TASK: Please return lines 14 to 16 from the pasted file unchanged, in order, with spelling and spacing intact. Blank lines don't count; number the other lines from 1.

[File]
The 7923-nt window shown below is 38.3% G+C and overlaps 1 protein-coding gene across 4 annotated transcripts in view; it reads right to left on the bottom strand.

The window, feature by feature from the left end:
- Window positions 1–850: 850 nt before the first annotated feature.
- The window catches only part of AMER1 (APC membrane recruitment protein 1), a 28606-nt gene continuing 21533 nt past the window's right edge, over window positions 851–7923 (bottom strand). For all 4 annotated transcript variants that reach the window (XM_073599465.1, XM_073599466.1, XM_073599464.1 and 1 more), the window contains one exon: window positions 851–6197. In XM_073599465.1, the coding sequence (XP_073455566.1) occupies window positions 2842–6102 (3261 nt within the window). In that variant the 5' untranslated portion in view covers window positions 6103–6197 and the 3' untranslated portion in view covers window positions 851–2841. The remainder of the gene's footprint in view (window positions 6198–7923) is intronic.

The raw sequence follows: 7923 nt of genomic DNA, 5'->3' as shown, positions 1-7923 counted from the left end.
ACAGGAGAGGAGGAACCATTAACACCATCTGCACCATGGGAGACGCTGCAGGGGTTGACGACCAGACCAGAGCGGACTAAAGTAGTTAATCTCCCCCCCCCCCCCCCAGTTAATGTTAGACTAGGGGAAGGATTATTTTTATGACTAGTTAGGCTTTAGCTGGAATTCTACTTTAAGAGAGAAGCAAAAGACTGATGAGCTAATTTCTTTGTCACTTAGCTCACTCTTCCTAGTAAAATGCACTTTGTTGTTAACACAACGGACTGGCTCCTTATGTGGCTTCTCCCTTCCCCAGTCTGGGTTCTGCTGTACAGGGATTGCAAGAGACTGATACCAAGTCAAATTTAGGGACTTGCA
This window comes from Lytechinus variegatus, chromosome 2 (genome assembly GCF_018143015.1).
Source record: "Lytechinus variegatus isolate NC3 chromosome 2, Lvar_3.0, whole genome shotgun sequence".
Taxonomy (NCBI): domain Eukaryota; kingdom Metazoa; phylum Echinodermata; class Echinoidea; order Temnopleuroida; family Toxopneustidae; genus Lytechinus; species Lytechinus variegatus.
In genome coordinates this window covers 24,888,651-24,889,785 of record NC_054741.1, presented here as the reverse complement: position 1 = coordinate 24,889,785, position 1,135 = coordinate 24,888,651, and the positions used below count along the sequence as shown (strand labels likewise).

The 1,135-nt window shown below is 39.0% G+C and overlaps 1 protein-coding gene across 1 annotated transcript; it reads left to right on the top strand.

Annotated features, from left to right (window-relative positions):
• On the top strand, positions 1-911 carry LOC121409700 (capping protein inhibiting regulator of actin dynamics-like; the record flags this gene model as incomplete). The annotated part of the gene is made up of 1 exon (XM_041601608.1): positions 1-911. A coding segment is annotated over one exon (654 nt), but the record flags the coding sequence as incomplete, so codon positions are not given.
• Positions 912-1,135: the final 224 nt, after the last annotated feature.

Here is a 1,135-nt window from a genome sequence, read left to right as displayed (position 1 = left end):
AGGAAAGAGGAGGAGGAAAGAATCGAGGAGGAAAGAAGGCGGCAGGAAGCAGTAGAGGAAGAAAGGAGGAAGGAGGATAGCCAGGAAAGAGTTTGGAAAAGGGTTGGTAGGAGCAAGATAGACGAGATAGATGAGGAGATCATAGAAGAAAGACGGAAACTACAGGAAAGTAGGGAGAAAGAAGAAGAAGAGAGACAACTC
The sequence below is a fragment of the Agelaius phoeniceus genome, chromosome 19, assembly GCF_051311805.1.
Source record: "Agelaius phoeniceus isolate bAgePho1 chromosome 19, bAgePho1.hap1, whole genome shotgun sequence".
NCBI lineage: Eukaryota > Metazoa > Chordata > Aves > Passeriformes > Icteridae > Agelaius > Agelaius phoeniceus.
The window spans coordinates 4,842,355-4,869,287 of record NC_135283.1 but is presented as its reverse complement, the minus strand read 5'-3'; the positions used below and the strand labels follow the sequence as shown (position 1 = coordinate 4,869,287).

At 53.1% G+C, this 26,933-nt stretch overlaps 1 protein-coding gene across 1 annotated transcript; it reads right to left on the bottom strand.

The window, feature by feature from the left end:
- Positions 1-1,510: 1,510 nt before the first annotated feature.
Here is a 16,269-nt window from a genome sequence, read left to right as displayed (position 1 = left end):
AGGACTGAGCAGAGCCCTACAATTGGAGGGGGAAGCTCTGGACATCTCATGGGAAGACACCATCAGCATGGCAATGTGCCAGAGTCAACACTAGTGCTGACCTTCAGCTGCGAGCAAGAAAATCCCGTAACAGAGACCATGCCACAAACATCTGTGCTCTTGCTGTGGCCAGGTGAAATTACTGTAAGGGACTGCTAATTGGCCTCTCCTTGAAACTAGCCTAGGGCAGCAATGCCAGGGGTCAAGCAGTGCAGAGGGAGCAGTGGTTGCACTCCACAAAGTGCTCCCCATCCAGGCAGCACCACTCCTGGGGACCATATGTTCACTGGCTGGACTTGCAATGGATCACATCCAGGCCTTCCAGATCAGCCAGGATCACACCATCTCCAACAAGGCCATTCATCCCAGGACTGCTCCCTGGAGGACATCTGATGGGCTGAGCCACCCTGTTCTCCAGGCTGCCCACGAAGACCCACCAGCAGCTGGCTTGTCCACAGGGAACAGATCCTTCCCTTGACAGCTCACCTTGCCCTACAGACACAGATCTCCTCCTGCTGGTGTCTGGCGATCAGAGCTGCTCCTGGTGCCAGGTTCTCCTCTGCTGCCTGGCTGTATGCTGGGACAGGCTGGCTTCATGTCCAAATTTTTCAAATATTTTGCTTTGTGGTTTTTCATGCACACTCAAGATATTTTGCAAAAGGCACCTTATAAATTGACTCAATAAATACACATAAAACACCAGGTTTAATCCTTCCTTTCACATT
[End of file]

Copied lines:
• Positions 912-1,135: the final 224 nt, after the last annotated feature.

Here is a 1,135-nt window from a genome sequence, read left to right as displayed (position 1 = left end):
AGGAAAGAGGAGGAGGAAAGAATCGAGGAGGAAAGAAGGCGGCAGGAAGCAGTAGAGGAAGAAAGGAGGAAGGAGGATAGCCAGGAAAGAGTTTGGAAAAGGGTTGGTAGGAGCAAGATAGACGAGATAGATGAGGAGATCATAGAAGAAAGACGGAAACTACAGGAAAGTAGGGAGAAAGAAGAAGAAGAGAGACAACTC